Want New On-Line Friends? Try Miio

Soc Net Day in the Studio. While my prior post trumpeted the simple privacy control of The Fridge, this post extols the virtues of making new connections on a whisper of common interest via Miio.

Miio is a social service that mirrors the old chat rooms of days gone by, where you could find new people to converse with based on some common interest – like my iVillage group formed of moms giving birth to babies in April, 2002. Once connected by this thin similarity, friendships bloomed and died, while drama and camaraderie ruled the day. These chat rooms presented a vastly different experience than today’s Facebook, where users usually cement prior real life connections with subsequent “friending” on line or Twitter, where there is little to no connection between follows and followers.

Miio appears to be a cross between the old-school chat room concept (you are suggested friends based on your stated interests and NOT your connections in other social networks) and modern social network design – with status boxes, media uploads, filtering, search by interest or location, and groups. Unlike Twitter, you get up to 2,000 characters of text to play with. It just recently underwent a fairly substantial redesign and the new layout is slick and makes sense, for the most part.

I joined Miio last night, curious about the buzz I had been hearing. Studio readers know that I am more than willing to hop on a new social networking bandwagon, recently joining other fringe services Cliqset, Pip.io, and Amplify. I am still an active Friendfeed user, and visit the big social sites regularly. Once I joined, selected a group of people to follow based solely on the interests listed in my profile and posted my “Hello World” message, I was immediately inundated with welcomes, offers of help with the site, follow notifications and even a group invitation. In viewing the public timeline, I was struck with the readiness of Miio’s residents to bring new people into the conversation, as well as the conversational tone on the site – a tone familiar to me from my iVillage days. Without a doubt, Miio was the nicest first-time user experience I have ever had.

With so many places to hang out these days, it is hard for a new site to distinguish itself. While Miio certainly has room to grow, I think it has done an excellent job of building a framework for conversation among web-dwellers that feels different from most other sites. I look forward to exploring Miio and, hopefully, watching it grow.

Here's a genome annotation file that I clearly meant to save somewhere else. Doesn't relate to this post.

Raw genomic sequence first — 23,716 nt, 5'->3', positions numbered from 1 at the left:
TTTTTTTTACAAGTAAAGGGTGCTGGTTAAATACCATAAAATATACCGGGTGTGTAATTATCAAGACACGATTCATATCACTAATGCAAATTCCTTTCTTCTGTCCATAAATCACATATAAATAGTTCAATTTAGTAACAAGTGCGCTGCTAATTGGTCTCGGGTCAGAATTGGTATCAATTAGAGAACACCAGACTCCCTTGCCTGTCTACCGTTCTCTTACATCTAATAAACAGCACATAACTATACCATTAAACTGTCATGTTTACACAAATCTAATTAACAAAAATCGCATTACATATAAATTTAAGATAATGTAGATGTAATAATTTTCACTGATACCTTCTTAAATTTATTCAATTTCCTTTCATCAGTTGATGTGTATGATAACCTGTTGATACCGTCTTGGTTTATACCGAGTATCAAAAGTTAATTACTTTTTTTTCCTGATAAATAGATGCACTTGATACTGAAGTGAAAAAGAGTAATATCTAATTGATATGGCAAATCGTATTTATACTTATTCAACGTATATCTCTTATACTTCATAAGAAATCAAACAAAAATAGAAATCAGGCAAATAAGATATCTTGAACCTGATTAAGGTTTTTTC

UPDATE: I wanted to share this video demo of Miio to give readers more of the nuts and bolts of the site. While Miio has recently gone through some changes, this will definitely provide a decent overview of how things work. Hope to see you over there, I’m at http://miio.com/marthasperry#description

Got Privacy Concerns? Get Fridge

Nary a week goes by that the Web isn’t buzzing with some new violation of privacy inflicted upon users of some social hangout. Just yesterday, I was helping a friend delve deep into the Facebook privacy settings to turn off all Places sharing options and to say it was a complicated process would be an understatement. I am of several minds about these privacy concerns, and they mostly range from “you can’t trust the big guys to keep individual interests at the forefront of the user experience” and “where there’s money, there’s deception” to “the sites are free, what do you expect?” and “can’t you simply use some common sense in what you are posting?”

When all is said and done, it certainly wouldn’t hurt to haunt locales that place a greater emphasis on privacy. Like defaulting privacy settings to fully private unless and until voluntarily opened up by the user.

One such site I found this morning, via Jason Kincaid at Techcrunch, is oddly named The Fridge. With a familiar interface bearing similarity to Facebook, but offering the ability to limit your sharing to specific groups of friends, The Fridge seems a nice balance between sharing and keeping.

How does The Fridge accomplish this? Not with hidden, obfuscated, and perhaps deliberately arcane  setting controls buried several layers of button-clicks deep. Instead, The Fridge limits sharing by organizing social circles by groups. In other words, users form private groups, invite like-minded friends to join and then encourage group members to share content and view content created by others within the group. Sounds ideal for an event, a club, or a common purpose.

Form the group by supplying your email, providing a group name and sending a special private link to potential group members. And that’s it. As creator, you can disable that private link or remove members from the group. Otherwise, simply plant your group seed and watch it grow outside the scope of the wider social circle you may belong to on other sites. And even outside the scope of other groups on The Fridge site – all groups are kept completely independent of other groups.

There are member profiles, news feeds and the ability to post text or media. It is most similar to Yahoo Groups and Ning, both sites that allow you to create a version of your own social net. While it may not be for everyone, The Fridge sounds like a great option for segregating a particular networking activity within a more private and protected setting. At the very least, you could head to The Fridge for a midnight snack.